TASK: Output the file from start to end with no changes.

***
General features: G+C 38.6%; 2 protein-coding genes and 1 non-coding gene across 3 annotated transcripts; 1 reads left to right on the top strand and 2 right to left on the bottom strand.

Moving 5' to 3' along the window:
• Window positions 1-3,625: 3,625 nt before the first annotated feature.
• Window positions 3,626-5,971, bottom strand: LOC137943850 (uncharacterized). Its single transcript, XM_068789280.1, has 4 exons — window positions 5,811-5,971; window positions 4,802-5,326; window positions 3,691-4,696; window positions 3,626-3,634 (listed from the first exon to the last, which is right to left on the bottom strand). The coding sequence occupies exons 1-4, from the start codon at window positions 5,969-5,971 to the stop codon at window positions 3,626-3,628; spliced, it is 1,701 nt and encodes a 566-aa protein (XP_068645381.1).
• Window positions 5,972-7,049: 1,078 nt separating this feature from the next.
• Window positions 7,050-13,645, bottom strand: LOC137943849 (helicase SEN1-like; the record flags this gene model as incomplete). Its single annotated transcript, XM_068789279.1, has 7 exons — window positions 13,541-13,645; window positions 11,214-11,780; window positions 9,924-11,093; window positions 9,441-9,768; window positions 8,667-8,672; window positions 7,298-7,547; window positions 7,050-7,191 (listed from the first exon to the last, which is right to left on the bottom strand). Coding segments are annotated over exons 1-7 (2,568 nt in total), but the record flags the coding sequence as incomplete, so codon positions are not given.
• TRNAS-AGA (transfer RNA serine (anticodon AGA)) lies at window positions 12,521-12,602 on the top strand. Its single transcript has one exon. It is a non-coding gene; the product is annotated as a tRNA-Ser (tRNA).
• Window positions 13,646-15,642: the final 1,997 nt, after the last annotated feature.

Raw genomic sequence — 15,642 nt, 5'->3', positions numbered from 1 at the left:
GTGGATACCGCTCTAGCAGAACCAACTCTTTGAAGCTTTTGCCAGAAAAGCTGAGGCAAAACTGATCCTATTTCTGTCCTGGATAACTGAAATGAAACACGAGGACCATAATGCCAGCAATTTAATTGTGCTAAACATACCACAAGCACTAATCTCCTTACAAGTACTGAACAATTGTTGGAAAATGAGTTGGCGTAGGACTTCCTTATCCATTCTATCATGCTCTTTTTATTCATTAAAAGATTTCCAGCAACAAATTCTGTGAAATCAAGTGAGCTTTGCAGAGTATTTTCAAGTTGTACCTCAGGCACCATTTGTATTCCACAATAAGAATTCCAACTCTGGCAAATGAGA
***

General features: G+C 38.6%; 2 protein-coding genes and 1 non-coding gene across 3 annotated transcripts; 1 reads left to right on the top strand and 2 right to left on the bottom strand.

Moving 5' to 3' along the window:
• Window positions 1-3,625: 3,625 nt before the first annotated feature.
• Window positions 3,626-5,971, bottom strand: LOC137943850 (uncharacterized). Its single transcript, XM_068789280.1, has 4 exons — window positions 5,811-5,971; window positions 4,802-5,326; window positions 3,691-4,696; window positions 3,626-3,634 (listed from the first exon to the last, which is right to left on the bottom strand). The coding sequence occupies exons 1-4, from the start codon at window positions 5,969-5,971 to the stop codon at window positions 3,626-3,628; spliced, it is 1,701 nt and encodes a 566-aa protein (XP_068645381.1).
• Window positions 5,972-7,049: 1,078 nt separating this feature from the next.
• Window positions 7,050-13,645, bottom strand: LOC137943849 (helicase SEN1-like; the record flags this gene model as incomplete). Its single annotated transcript, XM_068789279.1, has 7 exons — window positions 13,541-13,645; window positions 11,214-11,780; window positions 9,924-11,093; window positions 9,441-9,768; window positions 8,667-8,672; window positions 7,298-7,547; window positions 7,050-7,191 (listed from the first exon to the last, which is right to left on the bottom strand). Coding segments are annotated over exons 1-7 (2,568 nt in total), but the record flags the coding sequence as incomplete, so codon positions are not given.
• TRNAS-AGA (transfer RNA serine (anticodon AGA)) lies at window positions 12,521-12,602 on the top strand. Its single transcript has one exon. It is a non-coding gene; the product is annotated as a tRNA-Ser (tRNA).
• Window positions 13,646-15,642: the final 1,997 nt, after the last annotated feature.

Raw genomic sequence — 15,642 nt, 5'->3', positions numbered from 1 at the left:
GTGGATACCGCTCTAGCAGAACCAACTCTTTGAAGCTTTTGCCAGAAAAGCTGAGGCAAAACTGATCCTATTTCTGTCCTGGATAACTGAAATGAAACACGAGGACCATAATGCCAGCAATTTAATTGTGCTAAACATACCACAAGCACTAATCTCCTTACAAGTACTGAACAATTGTTGGAAAATGAGTTGGCGTAGGACTTCCTTATCCATTCTATCATGCTCTTTTTATTCATTAAAAGATTTCCAGCAACAAATTCTGTGAAATCAAGTGAGCTTTGCAGAGTATTTTCAAGTTGTACCTCAGGCACCATTTGTATTCCACAATAAGAATTCCAACTCTGGCAAATGAGA